By Brian Truitt
According to the Chinese zodiac, 2013 was the Year of the Snake. But in Hollywood, it was the Year of the Cumberbatch.
British actor Benedict Cumberbatch raised his status from cult star of TV’s Sherlock to a favorite for a massive amount of new Cumberbabes and Cumberbros in a string of big-screen fare, especially as bad guys.
He proved a worthy foe for Chris Pine’s Captain Kirk as the new Khan in the J.J. Abrams-directed Star Trek Into Darkness and makes things doubly difficult for the heroes of J.R.R. Tolkien’s Middle-earth inThe Hobbit: The Desolation of Smaug (in theaters Friday) as the evil Necromancer and the antagonistic talking dragon Smaug.
Cumberbatch’s presence also graced The Fifth Estate (in which he starred as real-life WikiLeaksfounder Julian Assange), the Oscar-buzzworthy 12 Years a Slave and the upcoming August: Osage County (opening Christmas day), but in those he worked with his fellow actors. For The Hobbit, he mainly spent time with director Peter Jackson doing motion-capture and voiceover work for his baddies and didn’t hang out with many of his cast members until this past week at the Los Angeles premiere.
“I’ve never even met Cate Blanchett and apparently I’ve got a scene with her coming up, so there you go,” Cumberbatch says with a laugh. (He and Blanchett will be in the final film The Hobbit: There and Back Again in 2014, which also brings a new three-episode season of Sherlock and Cumberbatch as World War II code-cracker Alan Turing in The Imitation Game.)
Cumberbatch talks with USA TODAY about his Hobbit roles, his 2013 highlights and who’s he taking to the movies on his Christmas break.
Q. How much motion-capture did you do for ‘Smaug’?
A. The most bits I recognize are when it’s square on, where it’s face to face with Bilbo (played by Martin Freeman) or Thorin (Richard Armitage) in the Hall of Kings at the end. That’s where I can definitely see my gestures.
There’s a temperature and pace to some of the movement of the dragon before he obviously flies and does the fantastical things he can do that no human can. Those guys at (digital-effects company) WETA are extraordinary, but they were really receptive to the idea of me characterizing him first in the flesh and moving around the mo-cap studio — “the Volume” as they call it — and give an anthropomorphic quality to this reptile who can breathe fire and fly.
It was also important for me to physicalize where the voice was coming from and not just be a bodiless voice. It fed into the stuff we then did on the soundstage.
There were certain characteristics, eye movements and facial expressions layered underneath this extraordinary creation that came from me.
Q. That must have been a challenge.
A. It’s a completely different way of acting. I completely loved it. It gave me total and complete freedom. There wasn’t a mark to hit, there wasn’t a costume or makeup issues to keep in continuity, there wasn’t all the amazing amount of hours that the dwarves and everybody else in that production puts in.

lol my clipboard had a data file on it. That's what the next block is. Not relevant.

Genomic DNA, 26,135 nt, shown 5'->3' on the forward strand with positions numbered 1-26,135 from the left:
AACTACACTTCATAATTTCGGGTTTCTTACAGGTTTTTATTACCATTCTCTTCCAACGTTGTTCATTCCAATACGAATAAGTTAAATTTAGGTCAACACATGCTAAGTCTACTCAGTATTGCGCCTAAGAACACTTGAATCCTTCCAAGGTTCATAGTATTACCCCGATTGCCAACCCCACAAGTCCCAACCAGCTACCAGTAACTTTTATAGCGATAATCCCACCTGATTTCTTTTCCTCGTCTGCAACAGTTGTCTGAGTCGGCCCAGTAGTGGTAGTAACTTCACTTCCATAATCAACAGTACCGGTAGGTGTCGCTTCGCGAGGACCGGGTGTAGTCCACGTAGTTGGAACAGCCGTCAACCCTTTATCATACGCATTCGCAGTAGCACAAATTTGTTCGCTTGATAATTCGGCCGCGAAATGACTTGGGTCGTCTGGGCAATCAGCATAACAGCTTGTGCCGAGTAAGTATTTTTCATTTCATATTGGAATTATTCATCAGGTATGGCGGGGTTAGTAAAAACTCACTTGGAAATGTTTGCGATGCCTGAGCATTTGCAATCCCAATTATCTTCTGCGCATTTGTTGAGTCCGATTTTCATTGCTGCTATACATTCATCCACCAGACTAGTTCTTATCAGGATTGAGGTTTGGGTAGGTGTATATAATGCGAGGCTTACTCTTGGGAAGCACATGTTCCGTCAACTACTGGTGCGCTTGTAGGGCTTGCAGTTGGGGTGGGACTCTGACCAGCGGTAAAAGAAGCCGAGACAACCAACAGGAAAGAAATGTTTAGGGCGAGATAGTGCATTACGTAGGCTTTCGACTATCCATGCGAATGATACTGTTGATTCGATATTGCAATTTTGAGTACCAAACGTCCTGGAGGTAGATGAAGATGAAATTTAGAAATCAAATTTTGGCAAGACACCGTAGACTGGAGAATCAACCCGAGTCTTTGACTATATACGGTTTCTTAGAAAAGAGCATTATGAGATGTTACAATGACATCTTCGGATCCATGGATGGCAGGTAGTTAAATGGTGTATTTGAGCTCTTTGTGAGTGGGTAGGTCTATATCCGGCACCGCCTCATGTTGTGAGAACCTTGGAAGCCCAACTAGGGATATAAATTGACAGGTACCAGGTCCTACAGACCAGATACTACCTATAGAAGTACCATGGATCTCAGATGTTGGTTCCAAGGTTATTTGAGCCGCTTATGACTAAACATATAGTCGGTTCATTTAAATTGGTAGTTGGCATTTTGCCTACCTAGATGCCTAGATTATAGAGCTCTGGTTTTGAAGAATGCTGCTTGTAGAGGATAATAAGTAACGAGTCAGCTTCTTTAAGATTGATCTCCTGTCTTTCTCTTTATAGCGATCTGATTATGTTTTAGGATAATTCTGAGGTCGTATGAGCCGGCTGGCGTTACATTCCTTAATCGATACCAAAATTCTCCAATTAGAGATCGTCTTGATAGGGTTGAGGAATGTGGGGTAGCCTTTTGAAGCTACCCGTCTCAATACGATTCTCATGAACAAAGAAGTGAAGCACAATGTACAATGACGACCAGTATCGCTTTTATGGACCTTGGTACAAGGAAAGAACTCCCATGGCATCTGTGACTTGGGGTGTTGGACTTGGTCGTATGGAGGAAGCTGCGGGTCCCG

There’s no way I can be a serpent of that size who breathes fire and flies. Even if it was profitable for me to interpret that somehow, I’m a biped. It was up to me to completely imagine being a dragon. It’s child’s play. It’s the most enjoyable fantastic and freeing kind of moment of reinventing what it is to be an actor on camera.
I was really enthralled for that process. And it’s a lot easier than having to spend hours acting opposite a ping-pong ball in front of a green screen. You are the effect — everything you do is being manipulated into the effect.
Q. What was the biggest difference between playing the Necromancer and Smaug?
A. The Necromancer was much more ethereal and disembodied — he’s this sort of formless spirit that’s not found a real physical realization yet. He’s getting there, he’s becoming the all-seeing eye as we know from Lord of the Rings and that’s really exciting. He’s Sauron. It’s a slow evolution for him, so that quality was brought about by movement I did as myself just as a human form and not trying to ape any reptilian behavior. I was walking toward the cameras in the Volume but with a bungee — I had this sensation of being pulled back.
Peter’s great note about the Necromancer was that he should be like a black hole, with energy sucked in and toward him while Smaug is much more confrontational and a huge animal. That was much more forward and investigative and there are articulations at the neck and the head and the shoulders. I would clamp my elbows into my body and push myself around like a worm with my feet bound together on the mo-cap stage, as to not use them as feet but just as a thing I was lugging behind.